Two public hearings were held with minimal comments. The hearing on Village Code Revisions drew comments from Kristen Idalski and Shelly Robinson who spoke in support of
"I am pleased to hear that the Mayor has decided to support the preservation of the ARB," said Robinson. "I am encouraged that you are listening to us and that you have the courage to change your mind."
Robinson went on to say that she supports the continued existence of the Tree Commission, of which she is a member, and objects to what she describes as the "watering down of public oversight committees."
The second hearing on extending the time limit at all parking meters in the village from one hour to two hours drew one comment from Mario Belanich who wanted to know if the meters would continue to accept nickels, dimes and quarters.
Police Chief Greg Camp said the parking lot at 21 Beekman Avenue would now have a Muni Meter instead of individual meters and that 66 individual parking meters had been ordered to replace those that are outdated or dysfunctional. The meters will accept nickels, dimes and quarters.
The Board approved bill payments (warrants) in the amount of $1,447,045; including over one million dollars in retirement benefits.
Trustee David Schroedel recognized and congratulated police officers Wendy Yancey and Steven Dougherty for safely in the back seat of their police car in the early morning hours of December 9.
Trustee Bruce Campbell reported that work on the joint community cable television station with Tarrytown continues, but that it is a "slow, deliberate process."
Campbell also expressed disappointment at the low turnout for the work session held at the in Philipse Manor.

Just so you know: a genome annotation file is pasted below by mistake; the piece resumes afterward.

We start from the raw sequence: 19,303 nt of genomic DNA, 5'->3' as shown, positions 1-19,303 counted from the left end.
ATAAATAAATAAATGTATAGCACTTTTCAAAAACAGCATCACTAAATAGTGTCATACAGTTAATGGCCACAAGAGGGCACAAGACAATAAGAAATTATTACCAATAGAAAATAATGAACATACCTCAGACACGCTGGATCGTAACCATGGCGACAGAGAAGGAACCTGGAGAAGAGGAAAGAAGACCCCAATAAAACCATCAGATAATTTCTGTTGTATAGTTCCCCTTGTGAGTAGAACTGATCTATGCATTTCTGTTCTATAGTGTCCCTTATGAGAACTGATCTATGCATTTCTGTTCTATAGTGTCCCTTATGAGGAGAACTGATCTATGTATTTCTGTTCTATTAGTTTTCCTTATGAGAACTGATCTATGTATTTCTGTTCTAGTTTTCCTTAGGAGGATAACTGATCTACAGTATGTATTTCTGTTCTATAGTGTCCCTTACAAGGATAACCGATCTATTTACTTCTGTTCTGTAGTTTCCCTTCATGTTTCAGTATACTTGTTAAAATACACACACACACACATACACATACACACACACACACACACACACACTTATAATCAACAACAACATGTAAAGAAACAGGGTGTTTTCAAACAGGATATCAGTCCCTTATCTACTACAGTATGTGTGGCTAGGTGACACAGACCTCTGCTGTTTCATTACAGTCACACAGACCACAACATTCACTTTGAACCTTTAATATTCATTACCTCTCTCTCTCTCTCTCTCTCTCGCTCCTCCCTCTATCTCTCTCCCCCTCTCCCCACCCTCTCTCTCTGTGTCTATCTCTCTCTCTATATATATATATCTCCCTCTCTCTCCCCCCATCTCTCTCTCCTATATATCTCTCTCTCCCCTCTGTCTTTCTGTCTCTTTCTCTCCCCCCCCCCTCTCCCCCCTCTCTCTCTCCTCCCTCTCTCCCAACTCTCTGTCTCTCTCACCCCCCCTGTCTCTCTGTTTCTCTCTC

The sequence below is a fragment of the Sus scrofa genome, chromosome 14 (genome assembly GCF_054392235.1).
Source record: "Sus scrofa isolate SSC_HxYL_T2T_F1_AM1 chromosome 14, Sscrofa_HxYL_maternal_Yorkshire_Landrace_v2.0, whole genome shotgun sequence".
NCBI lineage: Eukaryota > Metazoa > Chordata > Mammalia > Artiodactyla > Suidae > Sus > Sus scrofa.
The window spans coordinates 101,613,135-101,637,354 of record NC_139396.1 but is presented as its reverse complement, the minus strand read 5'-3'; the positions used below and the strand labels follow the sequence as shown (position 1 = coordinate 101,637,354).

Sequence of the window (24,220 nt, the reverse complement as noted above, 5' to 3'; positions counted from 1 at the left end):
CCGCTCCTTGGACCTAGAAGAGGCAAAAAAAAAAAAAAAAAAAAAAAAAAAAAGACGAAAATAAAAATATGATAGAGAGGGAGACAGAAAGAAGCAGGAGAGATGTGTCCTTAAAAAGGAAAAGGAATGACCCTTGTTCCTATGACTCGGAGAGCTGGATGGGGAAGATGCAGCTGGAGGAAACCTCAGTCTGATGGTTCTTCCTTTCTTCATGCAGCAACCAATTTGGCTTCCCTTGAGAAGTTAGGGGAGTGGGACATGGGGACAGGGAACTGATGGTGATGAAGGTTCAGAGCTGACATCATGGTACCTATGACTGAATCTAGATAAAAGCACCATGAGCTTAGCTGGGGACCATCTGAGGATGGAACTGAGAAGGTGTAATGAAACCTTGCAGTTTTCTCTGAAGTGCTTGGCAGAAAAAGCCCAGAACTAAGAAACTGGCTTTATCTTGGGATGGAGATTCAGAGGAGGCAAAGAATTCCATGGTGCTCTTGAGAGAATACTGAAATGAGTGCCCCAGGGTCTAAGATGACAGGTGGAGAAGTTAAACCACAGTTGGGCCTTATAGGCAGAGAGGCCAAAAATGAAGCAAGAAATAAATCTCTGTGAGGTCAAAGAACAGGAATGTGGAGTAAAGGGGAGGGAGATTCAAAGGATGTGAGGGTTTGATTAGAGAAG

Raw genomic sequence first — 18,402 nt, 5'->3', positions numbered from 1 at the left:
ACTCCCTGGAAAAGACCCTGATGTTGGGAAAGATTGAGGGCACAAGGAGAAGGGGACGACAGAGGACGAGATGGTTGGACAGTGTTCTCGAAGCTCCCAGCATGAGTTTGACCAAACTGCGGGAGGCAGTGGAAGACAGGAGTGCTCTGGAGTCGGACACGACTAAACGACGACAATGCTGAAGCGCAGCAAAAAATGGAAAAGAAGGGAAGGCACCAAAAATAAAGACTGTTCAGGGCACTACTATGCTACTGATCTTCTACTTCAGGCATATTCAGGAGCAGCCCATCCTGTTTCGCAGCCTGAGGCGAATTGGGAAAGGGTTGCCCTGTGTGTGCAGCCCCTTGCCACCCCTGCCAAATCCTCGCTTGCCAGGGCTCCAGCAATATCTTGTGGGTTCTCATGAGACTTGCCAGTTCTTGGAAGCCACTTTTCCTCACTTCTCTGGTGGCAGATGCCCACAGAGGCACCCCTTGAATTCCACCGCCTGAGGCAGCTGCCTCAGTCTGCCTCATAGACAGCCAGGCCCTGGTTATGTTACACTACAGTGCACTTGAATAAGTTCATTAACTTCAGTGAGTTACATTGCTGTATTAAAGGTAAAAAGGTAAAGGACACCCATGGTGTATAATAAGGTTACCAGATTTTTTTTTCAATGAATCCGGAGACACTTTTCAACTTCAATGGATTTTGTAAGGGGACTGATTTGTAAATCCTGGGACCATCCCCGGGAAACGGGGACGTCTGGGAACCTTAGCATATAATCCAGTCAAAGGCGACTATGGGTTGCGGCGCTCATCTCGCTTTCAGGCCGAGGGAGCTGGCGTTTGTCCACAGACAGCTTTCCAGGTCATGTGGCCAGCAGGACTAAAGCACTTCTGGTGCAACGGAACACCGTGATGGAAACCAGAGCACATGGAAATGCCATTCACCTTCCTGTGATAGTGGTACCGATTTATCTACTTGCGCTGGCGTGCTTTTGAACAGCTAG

Trustee Tommy Capossela said Friday, Dec. 16 is the last day that unbagged leaves will be picked-up. Thereafter, leaves must be bagged.
Capossela reminded residents that Jan. 1st is the second annual Feed-the-Hungry Day in Sleepy Hollow and asked for donations of cooked turkeys or ham.
Trustee Karin Wompa said the village calendar will arrive sometime in January.
Village administrator Anthony Giaccio said that sinkholes were developing on Ichabod's Landing, the waterfront development of luxury townhomes, generating concern that the entire bulkhead may be damaged. A diver will be hired to inspect the bulkhead underwater.
"We are looking to get reimbursed for this expense by the original developer," said Giaccio. "The bulkhead should have a lifespan of 20 years and it's only been about 10."
If it is determined that the damage is a result of a storm, the village could be eligible for FEMA money.
Many residents called the police department recently to report smelling gas. Giaccio said the smell resulted from a planned release of gas from somewhere in New Jersey.
Passed resolutions allow the following:
- retention of a firm to collect a backlog of unpaid parking tickets
- appointment of a part-time code enforcer in the building department
- creation of a loading zone outside Arthur Ave. Bakery at 147 Cortlandt St.
- posting of two jobs in the Department of Public Works: motor equipment operator and laborer
- activate membership of Anthony Multari and Julio Sosa to the Fire Department and Jason Rivas to the Firefighter Trainee program
Kristen Idalski, president of the , and board member Robert Sullivan, presented a check for $5,500 to the for its after-school program. Accepting the check was Sister Susan Gardella.
The money was generated by entry fees to the Rivertown Runner's 10K race in Sleepy Hollow in October. Idalski said last year the race drew 250 runners. "This year we had close to 700 people who came to our downtown."
Idalski also presented the Board of Trustees with T-shirts from the race with the slogan "Run Fast or Else."